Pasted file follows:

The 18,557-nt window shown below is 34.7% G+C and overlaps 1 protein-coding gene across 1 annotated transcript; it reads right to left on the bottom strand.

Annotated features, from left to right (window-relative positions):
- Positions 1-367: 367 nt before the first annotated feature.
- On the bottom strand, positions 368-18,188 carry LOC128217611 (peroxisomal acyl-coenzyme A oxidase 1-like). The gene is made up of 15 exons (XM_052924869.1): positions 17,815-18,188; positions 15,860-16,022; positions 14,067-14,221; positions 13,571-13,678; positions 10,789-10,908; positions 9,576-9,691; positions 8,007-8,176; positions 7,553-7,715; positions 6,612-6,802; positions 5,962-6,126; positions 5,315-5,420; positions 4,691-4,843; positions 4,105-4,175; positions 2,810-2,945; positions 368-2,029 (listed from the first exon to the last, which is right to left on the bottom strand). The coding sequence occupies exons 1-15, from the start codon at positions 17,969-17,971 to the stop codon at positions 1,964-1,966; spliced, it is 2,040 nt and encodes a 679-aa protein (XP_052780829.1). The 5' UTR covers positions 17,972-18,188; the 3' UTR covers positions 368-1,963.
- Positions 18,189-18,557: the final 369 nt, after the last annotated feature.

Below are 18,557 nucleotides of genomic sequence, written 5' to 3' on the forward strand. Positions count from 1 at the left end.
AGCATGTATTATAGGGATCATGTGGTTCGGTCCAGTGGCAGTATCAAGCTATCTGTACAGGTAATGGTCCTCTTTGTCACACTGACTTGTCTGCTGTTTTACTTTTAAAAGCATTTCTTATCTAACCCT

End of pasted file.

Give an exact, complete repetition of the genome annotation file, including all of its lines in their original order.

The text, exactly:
The 18,557-nt window shown below is 34.7% G+C and overlaps 1 protein-coding gene across 1 annotated transcript; it reads right to left on the bottom strand.

Annotated features, from left to right (window-relative positions):
- Positions 1-367: 367 nt before the first annotated feature.
- On the bottom strand, positions 368-18,188 carry LOC128217611 (peroxisomal acyl-coenzyme A oxidase 1-like). The gene is made up of 15 exons (XM_052924869.1): positions 17,815-18,188; positions 15,860-16,022; positions 14,067-14,221; positions 13,571-13,678; positions 10,789-10,908; positions 9,576-9,691; positions 8,007-8,176; positions 7,553-7,715; positions 6,612-6,802; positions 5,962-6,126; positions 5,315-5,420; positions 4,691-4,843; positions 4,105-4,175; positions 2,810-2,945; positions 368-2,029 (listed from the first exon to the last, which is right to left on the bottom strand). The coding sequence occupies exons 1-15, from the start codon at positions 17,969-17,971 to the stop codon at positions 1,964-1,966; spliced, it is 2,040 nt and encodes a 679-aa protein (XP_052780829.1). The 5' UTR covers positions 17,972-18,188; the 3' UTR covers positions 368-1,963.
- Positions 18,189-18,557: the final 369 nt, after the last annotated feature.

Below are 18,557 nucleotides of genomic sequence, written 5' to 3' on the forward strand. Positions count from 1 at the left end.
AGCATGTATTATAGGGATCATGTGGTTCGGTCCAGTGGCAGTATCAAGCTATCTGTACAGGTAATGGTCCTCTTTGTCACACTGACTTGTCTGCTGTTTTACTTTTAAAAGCATTTCTTATCTAACCCT